Thermal feedback is a new area of research in HCI. To date, studies investigating thermal feedback for interaction have focused on virtual reality, abstract uses of thermal output or on use in highly controlled lab settings. This paper is one of the first to look at how environmental factors, in our case clothing, might affect user perception of thermal feedback and therefore usability of thermal feedback. We present a study into how well users perceive hot and cold stimuli on the hand, thigh and waist. Evaluations were carried out with cotton and nylon between the thermal stimulators and the skin. Results showed that the presence of clothing requires higher intensity thermal changes for detection but that these changes are more comfortable than direct stimulation on skin.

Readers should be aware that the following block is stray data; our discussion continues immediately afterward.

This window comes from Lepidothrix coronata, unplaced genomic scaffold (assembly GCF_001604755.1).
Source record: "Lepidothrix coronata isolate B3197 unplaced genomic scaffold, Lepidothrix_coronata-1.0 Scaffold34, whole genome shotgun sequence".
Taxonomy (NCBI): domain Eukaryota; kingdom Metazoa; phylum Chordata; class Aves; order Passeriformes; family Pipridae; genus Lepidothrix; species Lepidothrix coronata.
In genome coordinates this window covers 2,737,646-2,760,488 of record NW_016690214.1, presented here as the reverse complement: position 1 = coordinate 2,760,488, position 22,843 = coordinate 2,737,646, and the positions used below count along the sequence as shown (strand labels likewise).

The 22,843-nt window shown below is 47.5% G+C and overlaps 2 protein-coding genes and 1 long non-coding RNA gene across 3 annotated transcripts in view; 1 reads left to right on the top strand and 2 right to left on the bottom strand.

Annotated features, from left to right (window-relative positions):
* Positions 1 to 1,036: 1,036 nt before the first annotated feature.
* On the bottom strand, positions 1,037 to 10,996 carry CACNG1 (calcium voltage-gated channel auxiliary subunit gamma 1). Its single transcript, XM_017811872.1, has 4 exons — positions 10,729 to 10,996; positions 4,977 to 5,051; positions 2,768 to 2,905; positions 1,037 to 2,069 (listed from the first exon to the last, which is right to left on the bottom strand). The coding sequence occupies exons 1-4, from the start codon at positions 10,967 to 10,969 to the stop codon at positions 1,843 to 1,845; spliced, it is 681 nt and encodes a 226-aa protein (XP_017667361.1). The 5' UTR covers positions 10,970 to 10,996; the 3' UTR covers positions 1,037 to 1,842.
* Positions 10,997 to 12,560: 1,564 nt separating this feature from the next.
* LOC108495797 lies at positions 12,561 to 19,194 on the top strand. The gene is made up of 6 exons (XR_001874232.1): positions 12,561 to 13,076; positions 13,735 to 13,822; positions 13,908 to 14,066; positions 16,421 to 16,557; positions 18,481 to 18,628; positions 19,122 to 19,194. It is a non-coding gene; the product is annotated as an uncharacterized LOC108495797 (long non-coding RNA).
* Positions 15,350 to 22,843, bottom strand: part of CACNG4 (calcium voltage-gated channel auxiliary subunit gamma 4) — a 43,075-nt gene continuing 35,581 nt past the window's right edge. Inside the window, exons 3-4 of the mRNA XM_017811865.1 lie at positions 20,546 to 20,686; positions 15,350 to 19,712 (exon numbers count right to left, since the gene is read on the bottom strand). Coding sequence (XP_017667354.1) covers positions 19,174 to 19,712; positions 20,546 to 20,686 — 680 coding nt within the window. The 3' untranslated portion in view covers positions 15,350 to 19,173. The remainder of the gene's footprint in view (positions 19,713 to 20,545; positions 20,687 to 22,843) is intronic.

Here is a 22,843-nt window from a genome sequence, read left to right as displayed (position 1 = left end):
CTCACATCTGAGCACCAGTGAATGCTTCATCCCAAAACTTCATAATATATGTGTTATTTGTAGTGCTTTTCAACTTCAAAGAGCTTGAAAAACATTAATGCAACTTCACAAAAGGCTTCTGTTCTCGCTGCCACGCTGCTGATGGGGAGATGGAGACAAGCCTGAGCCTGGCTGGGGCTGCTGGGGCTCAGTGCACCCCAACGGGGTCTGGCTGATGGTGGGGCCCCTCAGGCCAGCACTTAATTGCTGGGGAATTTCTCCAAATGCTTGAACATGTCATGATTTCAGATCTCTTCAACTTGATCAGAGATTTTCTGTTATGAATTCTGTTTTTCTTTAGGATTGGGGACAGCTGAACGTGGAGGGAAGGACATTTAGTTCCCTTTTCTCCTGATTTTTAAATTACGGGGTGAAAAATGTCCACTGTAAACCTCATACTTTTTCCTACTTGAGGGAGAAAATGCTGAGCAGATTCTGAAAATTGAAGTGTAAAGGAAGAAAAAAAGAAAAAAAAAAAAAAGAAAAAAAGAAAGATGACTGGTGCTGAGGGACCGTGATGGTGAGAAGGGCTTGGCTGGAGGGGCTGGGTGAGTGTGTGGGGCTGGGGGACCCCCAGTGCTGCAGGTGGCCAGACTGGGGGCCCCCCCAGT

- thermal feedback
- environmental factors